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Politics

Japan to keep tight leash on Big Tech in antitrust push

Legislation to require platform operators to reveal contract terms

The legislation aims to check the power large tech companies operating in Japan have over vendors.

TOKYO -- Japan will require major information technology players to report their business practices involving online vendors and app developers under proposed legislation, moving to crack down on unfair rules imposed by Amazon and other tech giants.

The legislative plan aims to create a mechanism to monitor practices by large tech companies operating in Japan. In addition to revealing contract terms, they will be required to notify suppliers of changes in contract in advance. Based on regular reports from tech companies, the government will also seek feedback from suppliers to assess their practices.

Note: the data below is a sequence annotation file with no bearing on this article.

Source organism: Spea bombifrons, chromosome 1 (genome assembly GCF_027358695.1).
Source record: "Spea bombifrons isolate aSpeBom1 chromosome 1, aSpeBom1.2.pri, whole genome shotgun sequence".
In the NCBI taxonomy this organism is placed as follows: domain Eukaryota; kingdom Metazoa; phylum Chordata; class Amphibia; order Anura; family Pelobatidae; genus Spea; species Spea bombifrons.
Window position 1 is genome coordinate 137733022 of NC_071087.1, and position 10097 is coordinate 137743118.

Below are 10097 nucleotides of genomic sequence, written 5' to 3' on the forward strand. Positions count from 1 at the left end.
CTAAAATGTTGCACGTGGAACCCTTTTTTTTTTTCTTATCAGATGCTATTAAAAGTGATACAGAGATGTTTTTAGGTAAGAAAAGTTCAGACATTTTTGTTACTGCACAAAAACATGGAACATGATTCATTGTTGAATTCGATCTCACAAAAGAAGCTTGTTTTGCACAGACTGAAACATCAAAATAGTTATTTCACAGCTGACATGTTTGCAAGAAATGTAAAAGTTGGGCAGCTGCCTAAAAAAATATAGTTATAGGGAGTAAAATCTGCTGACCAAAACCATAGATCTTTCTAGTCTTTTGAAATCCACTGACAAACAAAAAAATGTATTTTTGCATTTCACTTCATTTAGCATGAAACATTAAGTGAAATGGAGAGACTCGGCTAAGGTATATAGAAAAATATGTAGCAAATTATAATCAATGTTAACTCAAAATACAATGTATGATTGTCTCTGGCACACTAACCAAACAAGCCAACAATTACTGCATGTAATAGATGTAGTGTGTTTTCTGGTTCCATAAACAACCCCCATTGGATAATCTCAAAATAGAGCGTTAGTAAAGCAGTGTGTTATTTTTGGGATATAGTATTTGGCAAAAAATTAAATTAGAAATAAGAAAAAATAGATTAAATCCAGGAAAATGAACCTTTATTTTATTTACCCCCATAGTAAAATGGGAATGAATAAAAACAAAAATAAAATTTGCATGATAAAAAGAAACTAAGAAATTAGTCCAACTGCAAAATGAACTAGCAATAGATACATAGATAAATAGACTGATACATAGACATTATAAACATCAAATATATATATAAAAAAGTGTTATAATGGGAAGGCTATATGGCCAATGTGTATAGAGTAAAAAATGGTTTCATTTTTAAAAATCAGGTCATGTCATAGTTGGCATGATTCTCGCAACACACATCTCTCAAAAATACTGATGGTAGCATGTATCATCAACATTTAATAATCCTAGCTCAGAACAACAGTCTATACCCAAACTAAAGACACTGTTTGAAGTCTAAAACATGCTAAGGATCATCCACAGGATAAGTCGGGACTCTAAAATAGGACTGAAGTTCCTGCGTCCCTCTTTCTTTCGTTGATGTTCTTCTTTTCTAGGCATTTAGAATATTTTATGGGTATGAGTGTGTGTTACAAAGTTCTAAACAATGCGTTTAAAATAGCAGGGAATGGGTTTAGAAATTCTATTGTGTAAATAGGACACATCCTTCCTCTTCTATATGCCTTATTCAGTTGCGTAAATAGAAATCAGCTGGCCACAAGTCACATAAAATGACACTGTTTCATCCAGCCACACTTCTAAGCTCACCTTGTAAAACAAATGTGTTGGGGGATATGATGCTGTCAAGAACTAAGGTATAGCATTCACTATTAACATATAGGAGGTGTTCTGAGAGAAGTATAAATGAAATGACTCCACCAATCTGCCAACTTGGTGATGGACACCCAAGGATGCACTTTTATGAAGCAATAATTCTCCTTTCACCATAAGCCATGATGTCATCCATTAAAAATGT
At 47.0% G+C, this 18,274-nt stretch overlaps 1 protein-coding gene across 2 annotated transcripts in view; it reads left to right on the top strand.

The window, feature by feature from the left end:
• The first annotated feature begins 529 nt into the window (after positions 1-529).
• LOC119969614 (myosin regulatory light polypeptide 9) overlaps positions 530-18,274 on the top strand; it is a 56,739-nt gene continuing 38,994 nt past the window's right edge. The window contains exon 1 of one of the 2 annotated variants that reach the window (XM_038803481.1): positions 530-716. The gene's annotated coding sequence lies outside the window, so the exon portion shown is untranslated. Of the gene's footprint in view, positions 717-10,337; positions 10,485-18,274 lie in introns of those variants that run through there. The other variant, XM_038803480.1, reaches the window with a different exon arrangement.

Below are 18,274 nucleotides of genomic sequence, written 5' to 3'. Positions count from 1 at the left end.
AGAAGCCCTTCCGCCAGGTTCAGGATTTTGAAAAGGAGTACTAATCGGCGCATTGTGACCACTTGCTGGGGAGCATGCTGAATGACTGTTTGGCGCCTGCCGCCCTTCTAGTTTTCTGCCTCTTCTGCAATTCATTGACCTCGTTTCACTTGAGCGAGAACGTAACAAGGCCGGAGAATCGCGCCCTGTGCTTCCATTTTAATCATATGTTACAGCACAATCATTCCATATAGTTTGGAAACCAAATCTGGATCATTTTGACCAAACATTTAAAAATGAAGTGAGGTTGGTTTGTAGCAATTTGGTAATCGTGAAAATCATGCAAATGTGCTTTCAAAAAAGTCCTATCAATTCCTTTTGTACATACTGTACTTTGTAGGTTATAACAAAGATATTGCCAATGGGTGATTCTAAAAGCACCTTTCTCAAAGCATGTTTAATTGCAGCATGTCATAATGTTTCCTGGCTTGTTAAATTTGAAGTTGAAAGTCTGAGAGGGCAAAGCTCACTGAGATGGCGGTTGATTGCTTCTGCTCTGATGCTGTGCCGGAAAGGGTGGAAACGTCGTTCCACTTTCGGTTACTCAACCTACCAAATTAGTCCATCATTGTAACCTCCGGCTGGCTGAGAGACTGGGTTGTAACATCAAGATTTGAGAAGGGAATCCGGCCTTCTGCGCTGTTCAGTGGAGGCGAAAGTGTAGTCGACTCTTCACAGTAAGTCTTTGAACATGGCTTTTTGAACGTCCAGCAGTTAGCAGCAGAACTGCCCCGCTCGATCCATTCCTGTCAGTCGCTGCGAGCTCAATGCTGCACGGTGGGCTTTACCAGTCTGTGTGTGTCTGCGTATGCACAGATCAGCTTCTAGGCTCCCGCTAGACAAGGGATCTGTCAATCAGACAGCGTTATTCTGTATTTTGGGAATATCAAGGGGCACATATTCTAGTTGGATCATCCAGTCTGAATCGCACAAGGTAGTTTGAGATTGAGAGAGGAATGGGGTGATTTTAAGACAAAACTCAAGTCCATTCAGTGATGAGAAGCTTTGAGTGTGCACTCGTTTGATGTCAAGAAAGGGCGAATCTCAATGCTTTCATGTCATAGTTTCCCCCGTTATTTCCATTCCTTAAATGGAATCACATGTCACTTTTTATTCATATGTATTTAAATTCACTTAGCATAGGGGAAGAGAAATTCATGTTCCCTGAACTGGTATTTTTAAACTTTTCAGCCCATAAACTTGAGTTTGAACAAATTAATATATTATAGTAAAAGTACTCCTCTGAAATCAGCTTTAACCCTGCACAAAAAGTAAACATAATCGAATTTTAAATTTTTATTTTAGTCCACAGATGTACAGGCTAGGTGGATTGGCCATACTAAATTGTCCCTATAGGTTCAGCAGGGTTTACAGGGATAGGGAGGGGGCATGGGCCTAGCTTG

There are nearly 1 million companies that sell items on Japanese online shopping malls, a market estimated to worth 9 trillion yen ($82 billion). App stores, which handle programs by more than 700,000 developers, generate 1.7 trillion yen in sales a year. Platform operators enjoy considerable bargaining power, as many vendors and developers depend on them to market their products.

The Japanese government has been reviewing rules set by the European Union, which is ahead in such regulations, in crafting its own legislation. The government hopes creating a fair playing field will help foster market growth. 

Under the proposal, unfair practices include rejecting products from competitors, forcing suppliers to buy its own services, unilaterally changing contract terms that would seriously damage suppliers' operations. The government plans to submit the proposal to the parliament next year. 

The legislation would include administrative measures such as penalties and improvement orders. In cases of abusive practices, the Fair Trade Commission could impose fines under the Antitrust Law.

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